Sep 4, 2020
Anyone lucky enough to have a hard copy of Mikkel Aaland’s 1978 book Sweat can page through his journey into the various sweat bathing practices and traditions from all over the World.
Throughout his book, we enter with Mikkel into a Mayan Temescal, a Russian Banya, a Japanese Mushu-buru, a Native American Sweatlodge, and of course a Finnish sauna, amongst other cultural sweat tradition practices. Throughout his global journey, Mikkel gained an understanding of the common human experience. The communal experience and the experience of getting clean, and in my words, the ability to feel and say “aaaahhh” when water is tossed on hot rocks to create steam.
As a young world traveler, Mikkel put it all together. He was able to connect the dots of these different “sweat” practices, and has helped us come to the realization that we, as humans, share a special bond of sweat practices, and we aren’t really all that different as a species.
Fast forward to 2019, and Mikkel was deep into another form of world travel. He and film crew began revisiting these places and sweat traditions around the world for his documentary called Perfect Sweat. The documentary is currently in edit mode and has been halted by corona with a couple episodes still to go.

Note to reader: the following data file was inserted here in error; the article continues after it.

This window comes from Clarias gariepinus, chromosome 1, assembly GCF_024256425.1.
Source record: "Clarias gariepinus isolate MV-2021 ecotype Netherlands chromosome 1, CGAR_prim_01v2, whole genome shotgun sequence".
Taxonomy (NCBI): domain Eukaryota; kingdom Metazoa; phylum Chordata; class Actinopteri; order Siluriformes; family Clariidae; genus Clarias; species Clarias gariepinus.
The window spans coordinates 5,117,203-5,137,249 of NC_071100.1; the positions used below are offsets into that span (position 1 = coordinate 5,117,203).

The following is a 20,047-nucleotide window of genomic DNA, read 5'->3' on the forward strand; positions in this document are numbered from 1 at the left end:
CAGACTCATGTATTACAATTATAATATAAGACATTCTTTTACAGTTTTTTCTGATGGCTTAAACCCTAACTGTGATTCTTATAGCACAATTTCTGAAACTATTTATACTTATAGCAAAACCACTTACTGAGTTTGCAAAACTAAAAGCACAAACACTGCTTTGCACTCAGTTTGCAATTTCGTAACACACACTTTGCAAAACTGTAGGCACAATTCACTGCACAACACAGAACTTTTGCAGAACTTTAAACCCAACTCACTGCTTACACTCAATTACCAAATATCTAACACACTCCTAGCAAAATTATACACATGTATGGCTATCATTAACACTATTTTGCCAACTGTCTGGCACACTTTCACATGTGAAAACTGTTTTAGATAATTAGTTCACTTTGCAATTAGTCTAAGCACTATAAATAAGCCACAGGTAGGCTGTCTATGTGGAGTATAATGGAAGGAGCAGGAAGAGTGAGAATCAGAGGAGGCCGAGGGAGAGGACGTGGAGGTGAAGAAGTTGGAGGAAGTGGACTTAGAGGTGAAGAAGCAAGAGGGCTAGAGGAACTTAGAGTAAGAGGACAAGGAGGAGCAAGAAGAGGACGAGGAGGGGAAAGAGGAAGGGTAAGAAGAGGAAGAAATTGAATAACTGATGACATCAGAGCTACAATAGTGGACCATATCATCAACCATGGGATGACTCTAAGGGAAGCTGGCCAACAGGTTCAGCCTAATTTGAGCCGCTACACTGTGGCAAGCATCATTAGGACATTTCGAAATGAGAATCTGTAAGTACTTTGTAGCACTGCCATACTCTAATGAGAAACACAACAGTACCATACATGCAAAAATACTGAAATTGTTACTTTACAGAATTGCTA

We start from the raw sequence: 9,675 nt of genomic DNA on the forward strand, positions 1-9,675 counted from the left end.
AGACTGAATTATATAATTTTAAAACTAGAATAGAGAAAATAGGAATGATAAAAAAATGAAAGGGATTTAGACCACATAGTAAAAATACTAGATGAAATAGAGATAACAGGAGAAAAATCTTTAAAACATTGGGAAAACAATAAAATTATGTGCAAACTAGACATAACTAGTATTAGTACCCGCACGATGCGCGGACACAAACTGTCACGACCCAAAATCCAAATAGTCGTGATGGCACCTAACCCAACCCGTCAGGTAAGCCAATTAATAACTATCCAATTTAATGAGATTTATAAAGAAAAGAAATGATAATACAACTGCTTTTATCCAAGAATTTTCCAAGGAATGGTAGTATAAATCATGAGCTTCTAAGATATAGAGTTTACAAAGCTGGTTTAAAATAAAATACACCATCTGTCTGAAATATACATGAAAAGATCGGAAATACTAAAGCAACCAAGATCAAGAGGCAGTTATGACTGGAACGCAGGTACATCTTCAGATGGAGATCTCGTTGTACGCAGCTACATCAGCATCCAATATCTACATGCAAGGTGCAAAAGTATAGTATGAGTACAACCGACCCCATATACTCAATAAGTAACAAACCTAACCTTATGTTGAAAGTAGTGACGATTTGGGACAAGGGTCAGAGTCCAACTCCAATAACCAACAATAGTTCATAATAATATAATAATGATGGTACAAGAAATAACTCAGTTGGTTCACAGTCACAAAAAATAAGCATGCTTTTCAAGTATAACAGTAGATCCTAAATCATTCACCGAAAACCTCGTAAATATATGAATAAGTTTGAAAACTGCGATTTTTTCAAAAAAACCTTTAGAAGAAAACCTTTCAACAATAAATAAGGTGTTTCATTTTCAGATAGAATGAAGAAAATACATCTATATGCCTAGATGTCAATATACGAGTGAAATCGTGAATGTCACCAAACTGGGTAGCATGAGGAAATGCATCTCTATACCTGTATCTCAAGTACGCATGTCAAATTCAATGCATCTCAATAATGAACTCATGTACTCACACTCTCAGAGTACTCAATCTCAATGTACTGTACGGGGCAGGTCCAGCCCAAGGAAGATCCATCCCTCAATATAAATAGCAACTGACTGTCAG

We have the pleasure to visit with Mikkel in his homeland, Norway, at his homestead, outside on his deck, overlooking a majestic river and source of his cold plunges between sauna rounds. Though Mikkel and family live in San Francisco, he has had the good fortune of being able to spend his summers in Norway. During this “crazy year of 2020” he was able to squeeze his way out of the US and over to Norway, once again.
We will hear about how being in lockdown at home during corona was a safety hazard. We’ll hear about Mikkel’s daily routine, which includes healing, hiking and sauna.
Only someone of Mikkel’s background and perspective is able to share a very clear picture where we are at relative to the current pandemic and how it relates to gathering and sweating on a sauna bench. There is something in our history that is quite relevant, and I’m pleased to be able to share with you Mikkel’s observations and parallels during this interview.
Mikkel Aaland is our first returning guest to Sauna Talk. We have had “the iceman” Wim Hof on Sauna Talk. We’ve had the seminal sauna researcher Jari Laukkanen on Sauna Talk. We’ve had author Scott Carney and the backyard acrobat Steve Freidricks on Sauna Talk.
And now, for the second time, I am pleased to introduce Mikkel Aaland, our guest for this episode of Sauna Talk.